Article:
We need to guard against self-deception in the matter of our study hour. Some think they are working hard, when in fact they are only loafing. Their study is a lounge instead of a workroom. They sit back in a big, comfortable chair, and read some chosen book as one would read a story while on a holiday. They may find the book interesting, even helpful, but such reading is not study. Prof­itable study is much more than passive reading. This brings us to the question: How are we to study?

At best our memories are very poor. No mem­ory system will make it possible for us to retain all we read, or recall where we read some helpful passage or important fact. So it becomes neces­sary for us to have some system in study, if we are to get the most out of our reading and research. Without system we may think we are working, when in reality we are only passing time away.

Eight Suggestions on Organizing Study

So, when we enter our study, we should not be desultory or trifling. We may waste considerable time, before getting down to the waiting task. But by organizing our work, budgeting the time, and carrying out a program of study, we may accom­plish five times as much as we would in aimless reading or unorganized study. As to the proper system, each man will have to work out his own plan to follow in the circumstances under which he is laboring. Some suggestions might include the following:

I. Marking Passages—Read with colored pen­cil in hand and mark your book, underlining im­portant passages. Make notations in the margins, or possibly at the close of the chapter. Cross ref­erences may be noted in order that you may find relating quotations in the future without too long a search.

2. Sermon Notebook.—In your reading you will often come across a passage that grips you. You say, "Here is the foundation for a sermon." You read it carefully, reread it, and mark it, but even then you may lose it, as memory is so fleeting. So it would be well to have a sermon suggestion notebook. Record in the notebook the main thought of the passage and where it is found. Then you can come back to it at some future time and use it when needed.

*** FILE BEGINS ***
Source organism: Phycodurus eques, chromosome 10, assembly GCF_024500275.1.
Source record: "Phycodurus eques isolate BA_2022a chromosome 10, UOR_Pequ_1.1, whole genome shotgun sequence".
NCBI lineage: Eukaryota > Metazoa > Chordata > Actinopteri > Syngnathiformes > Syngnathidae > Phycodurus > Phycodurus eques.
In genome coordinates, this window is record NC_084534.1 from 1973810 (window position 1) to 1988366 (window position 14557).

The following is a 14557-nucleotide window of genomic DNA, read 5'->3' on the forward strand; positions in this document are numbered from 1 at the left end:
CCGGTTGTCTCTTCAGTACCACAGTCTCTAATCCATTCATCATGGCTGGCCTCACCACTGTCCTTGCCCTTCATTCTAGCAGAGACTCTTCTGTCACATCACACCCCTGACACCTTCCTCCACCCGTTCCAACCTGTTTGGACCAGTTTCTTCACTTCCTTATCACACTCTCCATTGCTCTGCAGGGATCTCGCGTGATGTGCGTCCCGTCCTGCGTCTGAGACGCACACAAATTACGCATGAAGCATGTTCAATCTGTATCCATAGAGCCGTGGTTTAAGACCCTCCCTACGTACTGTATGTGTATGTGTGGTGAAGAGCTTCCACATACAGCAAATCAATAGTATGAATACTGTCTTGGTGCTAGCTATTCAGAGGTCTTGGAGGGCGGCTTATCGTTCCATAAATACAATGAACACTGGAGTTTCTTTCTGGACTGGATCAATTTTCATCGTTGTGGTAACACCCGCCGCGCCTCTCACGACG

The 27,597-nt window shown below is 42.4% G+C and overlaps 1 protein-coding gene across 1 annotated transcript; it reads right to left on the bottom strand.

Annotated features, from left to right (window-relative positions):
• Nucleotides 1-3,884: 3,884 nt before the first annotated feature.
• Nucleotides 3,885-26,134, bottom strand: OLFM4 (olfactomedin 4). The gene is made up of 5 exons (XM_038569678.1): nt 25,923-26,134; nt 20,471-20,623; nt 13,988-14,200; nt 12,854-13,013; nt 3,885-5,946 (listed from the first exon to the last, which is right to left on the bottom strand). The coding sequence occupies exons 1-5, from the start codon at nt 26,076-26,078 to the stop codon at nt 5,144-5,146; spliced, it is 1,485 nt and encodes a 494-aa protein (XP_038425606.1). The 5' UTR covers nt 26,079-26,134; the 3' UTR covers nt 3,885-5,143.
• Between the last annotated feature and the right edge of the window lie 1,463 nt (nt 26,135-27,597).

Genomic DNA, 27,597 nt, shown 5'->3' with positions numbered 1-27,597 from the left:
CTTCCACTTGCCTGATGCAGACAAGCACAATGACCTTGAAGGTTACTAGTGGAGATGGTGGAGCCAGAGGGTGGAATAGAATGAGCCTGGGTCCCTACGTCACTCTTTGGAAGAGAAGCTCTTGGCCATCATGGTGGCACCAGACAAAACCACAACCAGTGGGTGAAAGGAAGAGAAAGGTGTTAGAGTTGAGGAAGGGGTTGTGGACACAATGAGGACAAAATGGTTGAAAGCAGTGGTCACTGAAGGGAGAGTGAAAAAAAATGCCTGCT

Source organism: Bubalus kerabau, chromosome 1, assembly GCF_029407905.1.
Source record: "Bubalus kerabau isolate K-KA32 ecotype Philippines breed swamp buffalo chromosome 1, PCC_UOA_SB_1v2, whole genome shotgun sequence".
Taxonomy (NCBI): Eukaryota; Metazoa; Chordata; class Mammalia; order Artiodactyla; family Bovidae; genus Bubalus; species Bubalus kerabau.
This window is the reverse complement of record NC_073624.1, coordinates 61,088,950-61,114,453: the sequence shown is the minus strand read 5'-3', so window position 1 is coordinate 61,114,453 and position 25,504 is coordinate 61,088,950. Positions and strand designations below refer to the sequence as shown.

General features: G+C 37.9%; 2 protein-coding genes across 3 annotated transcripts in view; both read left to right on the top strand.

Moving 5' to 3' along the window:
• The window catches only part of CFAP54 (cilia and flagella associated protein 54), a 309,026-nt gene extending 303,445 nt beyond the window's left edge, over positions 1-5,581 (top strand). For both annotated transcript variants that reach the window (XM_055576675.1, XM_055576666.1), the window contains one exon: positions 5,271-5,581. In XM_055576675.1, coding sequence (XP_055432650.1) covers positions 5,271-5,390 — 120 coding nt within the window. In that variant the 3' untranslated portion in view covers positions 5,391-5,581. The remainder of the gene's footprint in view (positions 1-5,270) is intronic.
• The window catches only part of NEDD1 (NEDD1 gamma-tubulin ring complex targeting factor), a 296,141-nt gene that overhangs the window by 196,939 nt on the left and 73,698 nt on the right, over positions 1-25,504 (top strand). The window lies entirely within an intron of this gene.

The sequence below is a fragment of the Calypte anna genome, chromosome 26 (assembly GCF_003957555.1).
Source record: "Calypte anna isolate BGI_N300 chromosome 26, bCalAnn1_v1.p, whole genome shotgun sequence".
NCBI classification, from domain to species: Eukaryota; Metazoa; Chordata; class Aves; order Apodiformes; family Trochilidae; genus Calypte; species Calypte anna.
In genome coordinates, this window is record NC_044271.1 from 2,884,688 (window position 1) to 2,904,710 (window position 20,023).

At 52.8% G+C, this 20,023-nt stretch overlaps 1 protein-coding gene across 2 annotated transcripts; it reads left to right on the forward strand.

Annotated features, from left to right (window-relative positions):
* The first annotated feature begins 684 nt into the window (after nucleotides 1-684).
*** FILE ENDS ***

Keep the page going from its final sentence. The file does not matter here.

3. Text Ideas.—The same plan may be used in Bible study. We come across a text and' as we study it, a whole sermon begins to come to mind that could be developed from the text. We may not have time to outline the sermon at the moment, but unless we jot down the text, with a brief men­tion of the thought it has suggested, we shall prob­ably lose it. So a sermon suggestion notebook will often preserve the fleeting thought and make study more profitable.

4. Related Reading.—In your study of a sub­ject or theme, do not be satisfied with one or two sources of information. Take advantage of the best that scholarship can offer you in the interpre­tation of the Word. Have a study table large enough so that you can surround yourself with six or eight volumes dealing with the subject in hand. Then study them one by one. Make notes, use the volumes of the Spirit of prophecy freely, and find out the full setting of the subject, its background, and how best to develop it. Look up the Scrip­ture passages in the original languages if possible, or in other English translations. Find out the pre­cise conditions under which the words were writ­ten, how the text has been used in the writings of the Spirit of prophecy, or by other authors.

5. Historical Imagination.—Take time to think and meditate. Cultivate the power of his­torical imagination. By this I mean the power to reconstruct the past and see again the people and places and the moving life of Bible times. I believe it is this power that makes some of Ellen G. White's books so intensely interesting. When you read The Desire of Ages, you can see again the Saviour walking among men. Through the gift of historical imagination men and events live again before you, as you read Patriarchs and Prophets.

I would urge that you endeavor to cultivate this latent power. It will take time, thought, and study, but it will be worthwhile, for by it you will bring new life to your preaching, and vitalize many of the beautiful stories of the Bible.